Fourth, restore faith in the process of dialogue. Few people have any faith left in the dialogue after being repeatedly let down, and especially after the report of the three interlocutors was given short shrift by the home ministry. It will take time, effort and a national consensus before the people of the state regain trust in the intentions of New Delhi, but the investment is well worth it.

Finally, make the state government accountable. The impression being created is that the coalition government has been given a carte blanche; this is deeply counter-productive in a state like J&K.

In 2005, the prime minister made one of his finest speeches. He said: "Jammu and Kashmir is the finest expression of the idea of India. Diversity of faith, culture, geography and language has traditionally never been a source of conflict. In fact, the people of this state celebrated diversity and lived in harmony for most of the time. We now need to revive those bonds and that spirit of accommodation and mutual respect, even while we sit down, in good faith, to resolve many of our genuine differences. My vision, I have stated many times before, is to build a Naya Jammu and Kashmir which is symbolised by peace, prosperity and people's power. As I have often said, real empowerment is not about slogans. Only when every man, woman and child, from Ladakh to Lakhanpur and from Kargil to Kathua through Kashmir, feels secure, in every sense of the word, can we truly say that people have been empowered."

There is still time, even in the final months of his government, for Manmohan Singh to redeem that pledge, even if partially.

I returned to Kishtwar only in 2003, as vice chancellor of the University of Jammu, and the town had bounced back to harmony and relative prosperity due to the ongoing Dulhasti hydel project. I went for the Urs of the patron saint of the region, Hazrat Shah Asraruddin Baghdadi, and praying for peace in the state, I tied a thread at his shrine. I am looking forward to the day I can go back to untie that thread.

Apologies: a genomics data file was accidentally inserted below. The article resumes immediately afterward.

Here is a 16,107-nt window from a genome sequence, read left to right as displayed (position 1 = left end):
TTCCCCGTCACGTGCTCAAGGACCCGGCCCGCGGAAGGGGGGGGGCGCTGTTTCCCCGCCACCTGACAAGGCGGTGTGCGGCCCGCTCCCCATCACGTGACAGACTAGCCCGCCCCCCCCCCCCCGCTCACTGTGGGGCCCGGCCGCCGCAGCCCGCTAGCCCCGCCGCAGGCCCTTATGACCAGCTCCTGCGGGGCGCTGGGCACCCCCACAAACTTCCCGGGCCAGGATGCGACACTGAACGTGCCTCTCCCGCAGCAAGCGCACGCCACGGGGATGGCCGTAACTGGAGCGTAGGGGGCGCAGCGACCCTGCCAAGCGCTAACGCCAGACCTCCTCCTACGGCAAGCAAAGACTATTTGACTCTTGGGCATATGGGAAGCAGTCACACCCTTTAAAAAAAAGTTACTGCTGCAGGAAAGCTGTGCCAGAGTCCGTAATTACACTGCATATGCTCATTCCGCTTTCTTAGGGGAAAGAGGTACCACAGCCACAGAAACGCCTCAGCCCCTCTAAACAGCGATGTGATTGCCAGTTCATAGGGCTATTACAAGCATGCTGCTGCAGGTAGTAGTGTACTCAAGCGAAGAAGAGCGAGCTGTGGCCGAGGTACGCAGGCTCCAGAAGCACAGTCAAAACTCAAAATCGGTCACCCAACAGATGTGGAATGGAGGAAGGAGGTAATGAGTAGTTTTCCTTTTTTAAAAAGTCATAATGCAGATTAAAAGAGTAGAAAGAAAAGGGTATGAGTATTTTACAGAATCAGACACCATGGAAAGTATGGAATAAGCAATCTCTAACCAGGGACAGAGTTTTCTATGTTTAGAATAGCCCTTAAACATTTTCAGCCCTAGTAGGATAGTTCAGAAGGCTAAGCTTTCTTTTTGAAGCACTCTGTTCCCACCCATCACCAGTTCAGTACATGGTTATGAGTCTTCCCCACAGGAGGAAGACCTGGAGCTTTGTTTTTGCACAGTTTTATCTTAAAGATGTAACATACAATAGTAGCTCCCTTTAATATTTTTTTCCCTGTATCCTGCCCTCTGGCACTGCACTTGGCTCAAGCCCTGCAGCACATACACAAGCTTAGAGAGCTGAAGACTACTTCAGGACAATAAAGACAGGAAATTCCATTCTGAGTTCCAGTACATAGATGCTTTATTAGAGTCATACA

(Source: The Indian Express)

Tuesday, August 13, 2013

Unless India acts today, J&K will implode tomorrow

Kishtwar in Jammu and Kashmir remains on the edge, four days after the outbreak of communal violence that left three persons dead. Is a dangerous mix of religion and terror at work? Is one of the most sensitive regions in the country being polarised on religious lines? Prof. Mattoo joined IBNLive readers for an interaction on the issue. 

To read the transcript of the chat, click on the link below:

Tuesday, August 6, 2013

Seizing the opportunity

As co-chairs of the Chaophraya Dialogue between opinion makers from India and Pakistan, we are encouraged by reports of resumption of the official dialogue between Islamabad and New Delhi, and of a possible meeting between the two Prime Ministers on the sidelines of the U.N. General Assembly this September.
We believe, however, that it is also time for important gestures by the political leadership of the two countries to inject fresh momentum into the fragile peace process. An early visit to Pakistan by the Indian Prime Minister, Manmohan Singh, would be one such gesture. While such a visit should not be burdened with the expectation of a grand strategic bargain at this point, as many summits tend to be, it should signal the need for genuine reconciliation. Dr. Singh’s visit to Islamabad should then be followed by a summit between the two heads of government meeting in New Delhi.
Both visits can be preceded or followed by a meeting in Islamabad of the Indian External Affairs Minister with his Pakistani counterpart. This would provide space for confidence-building between the two countries and allow them to frame a working agenda for ongoing talks on a calendar of unresolved and upcoming issues. There is a small window of opportunity in bilateral relations — the leadership of the two countries must seize this opening.